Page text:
Retinoids are vitamin A derivates that regulate skin keratinization (normalizing the outer layer of the skin), decrease the size and secretion of the oil glands and shrink pores.
You may also try oral retinoids (isotretinoin, Accutane), which will have a more substantial effect. Just keep in mind: if you went off birth control to get pregnant, do not use retinoids as they are teratogenic and may cause congenital disabilities.
Benzoyl peroxide has antibacterial properties (kill acne-causing bacteria), dries the skin, and prevents clogged pores.
Also, check if you are not lacking any vitamins. It is very common to develop acne if you lack some nutrients. Make sure to supplement your diet if you lack any of the essential vitamins. Read more on how the lack of vitamins causes acne here.
Lastly, try to regulate your hormones naturally by taking herbs (whether as teas, tinctures, or supplements). You may take herb supplements before stopping birth control as they take time to work. The best natural androgen blockers are maca, spearmint, licorice, soybean isoflavone, and garden angelica.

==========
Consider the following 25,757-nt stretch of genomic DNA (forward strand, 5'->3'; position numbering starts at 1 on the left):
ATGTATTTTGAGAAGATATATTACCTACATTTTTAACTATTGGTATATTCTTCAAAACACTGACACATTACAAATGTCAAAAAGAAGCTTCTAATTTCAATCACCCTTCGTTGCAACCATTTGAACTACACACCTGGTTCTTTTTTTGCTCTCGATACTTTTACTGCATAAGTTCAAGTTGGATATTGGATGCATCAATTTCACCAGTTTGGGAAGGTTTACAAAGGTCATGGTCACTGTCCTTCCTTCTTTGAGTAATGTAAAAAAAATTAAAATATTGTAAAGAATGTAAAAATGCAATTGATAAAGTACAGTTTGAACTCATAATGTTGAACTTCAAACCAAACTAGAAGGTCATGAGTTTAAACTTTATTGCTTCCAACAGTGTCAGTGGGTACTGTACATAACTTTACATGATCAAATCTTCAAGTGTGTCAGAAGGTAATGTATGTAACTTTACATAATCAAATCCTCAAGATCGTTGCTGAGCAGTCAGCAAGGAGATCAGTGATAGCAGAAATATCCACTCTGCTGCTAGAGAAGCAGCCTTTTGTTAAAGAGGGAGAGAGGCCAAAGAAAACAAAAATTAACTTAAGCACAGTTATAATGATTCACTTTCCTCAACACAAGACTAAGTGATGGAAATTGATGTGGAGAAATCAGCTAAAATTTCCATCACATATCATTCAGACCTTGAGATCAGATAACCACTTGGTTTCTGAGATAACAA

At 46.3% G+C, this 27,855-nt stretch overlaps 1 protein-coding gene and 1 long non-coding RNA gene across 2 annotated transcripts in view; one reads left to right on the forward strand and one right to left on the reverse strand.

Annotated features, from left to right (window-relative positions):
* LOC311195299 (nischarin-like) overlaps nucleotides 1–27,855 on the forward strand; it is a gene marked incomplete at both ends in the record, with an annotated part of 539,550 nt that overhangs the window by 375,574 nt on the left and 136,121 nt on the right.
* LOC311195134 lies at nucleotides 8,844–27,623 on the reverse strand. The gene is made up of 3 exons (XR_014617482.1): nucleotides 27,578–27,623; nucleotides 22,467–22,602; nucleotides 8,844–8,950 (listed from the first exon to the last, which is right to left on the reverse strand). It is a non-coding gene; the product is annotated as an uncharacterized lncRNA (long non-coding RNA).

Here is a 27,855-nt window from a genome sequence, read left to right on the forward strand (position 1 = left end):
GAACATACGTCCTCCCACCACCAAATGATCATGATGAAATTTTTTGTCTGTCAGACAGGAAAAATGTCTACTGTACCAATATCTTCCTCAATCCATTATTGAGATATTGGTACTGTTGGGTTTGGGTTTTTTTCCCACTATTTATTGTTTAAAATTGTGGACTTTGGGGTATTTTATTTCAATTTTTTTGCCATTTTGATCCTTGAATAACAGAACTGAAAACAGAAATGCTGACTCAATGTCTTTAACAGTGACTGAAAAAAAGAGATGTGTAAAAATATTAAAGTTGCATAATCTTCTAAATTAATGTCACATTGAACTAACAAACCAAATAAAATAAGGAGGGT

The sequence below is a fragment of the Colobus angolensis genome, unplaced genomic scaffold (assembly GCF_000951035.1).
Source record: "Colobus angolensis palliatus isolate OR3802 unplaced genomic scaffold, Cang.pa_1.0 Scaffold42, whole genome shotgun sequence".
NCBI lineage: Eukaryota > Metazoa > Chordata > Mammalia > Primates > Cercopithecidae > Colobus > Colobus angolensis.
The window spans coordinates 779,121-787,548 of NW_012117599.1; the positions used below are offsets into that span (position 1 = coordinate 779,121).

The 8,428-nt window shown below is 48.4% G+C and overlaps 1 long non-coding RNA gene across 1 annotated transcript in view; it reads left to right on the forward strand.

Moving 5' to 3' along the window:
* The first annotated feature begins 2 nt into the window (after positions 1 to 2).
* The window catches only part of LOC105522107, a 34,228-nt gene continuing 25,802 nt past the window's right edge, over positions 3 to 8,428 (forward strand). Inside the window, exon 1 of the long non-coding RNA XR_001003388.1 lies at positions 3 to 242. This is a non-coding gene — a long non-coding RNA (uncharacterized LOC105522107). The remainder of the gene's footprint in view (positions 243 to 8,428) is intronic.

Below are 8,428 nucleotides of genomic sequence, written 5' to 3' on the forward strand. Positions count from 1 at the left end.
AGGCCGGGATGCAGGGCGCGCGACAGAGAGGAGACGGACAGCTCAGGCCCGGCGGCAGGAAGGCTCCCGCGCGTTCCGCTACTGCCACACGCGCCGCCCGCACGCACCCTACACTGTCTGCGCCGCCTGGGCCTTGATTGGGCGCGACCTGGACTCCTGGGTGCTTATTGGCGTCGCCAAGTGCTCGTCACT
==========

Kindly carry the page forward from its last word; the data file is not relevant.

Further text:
Additionally, zinc and vitamin B6 are good androgen blockers. Zinc stops the conversion of testosterone to a more potent DHT and has anti-inflammatory, wound-healing properties. Vitamin B6 can decrease cortisol (a stress hormone responsible for acne development), reduce oil production, and increase zinc absorption.
How to Treat and Stop Acne After Stopping Birth Control?
Acne after stopping birth control is a type of hormonal acne. I have written an ultimate guide to hormonal acne, which covers everything – causes, treatments (both medical and over-the-counter), the best skincare ingredients to look for, natural androgen blockers, and more.
Going off birth control may feel like a rollercoaster because your hormones suddenly get messed up.
Moreover, oral contraceptives suppress your natural hormones, and drastic weaning off artificial hormones may cause an imbalance in your natural hormones and lead to post-pill acne.
Also, birth control pills do not treat underlying conditions, such as PCOS, obesity, insulin resistance, etc. Untreated health conditions come back after stopping birth control. Acne caused by these conditions also comes back.
You may prevent acne after stopping birth control by building a skincare routine, regulating your hormones naturally, eating well, checking if you lack any vitamins, and supplementing if you are.
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C. Requena, B. Llombart. Oral Contraceptives in Dermatology. Actas Dermo-Sifiliográficas (English Edition), Volume 111, Issue 5, 2020, Pages 351-356, ISSN 1578-2190 https://doi.org/10.1016/j.adengl.2019.06.008. Read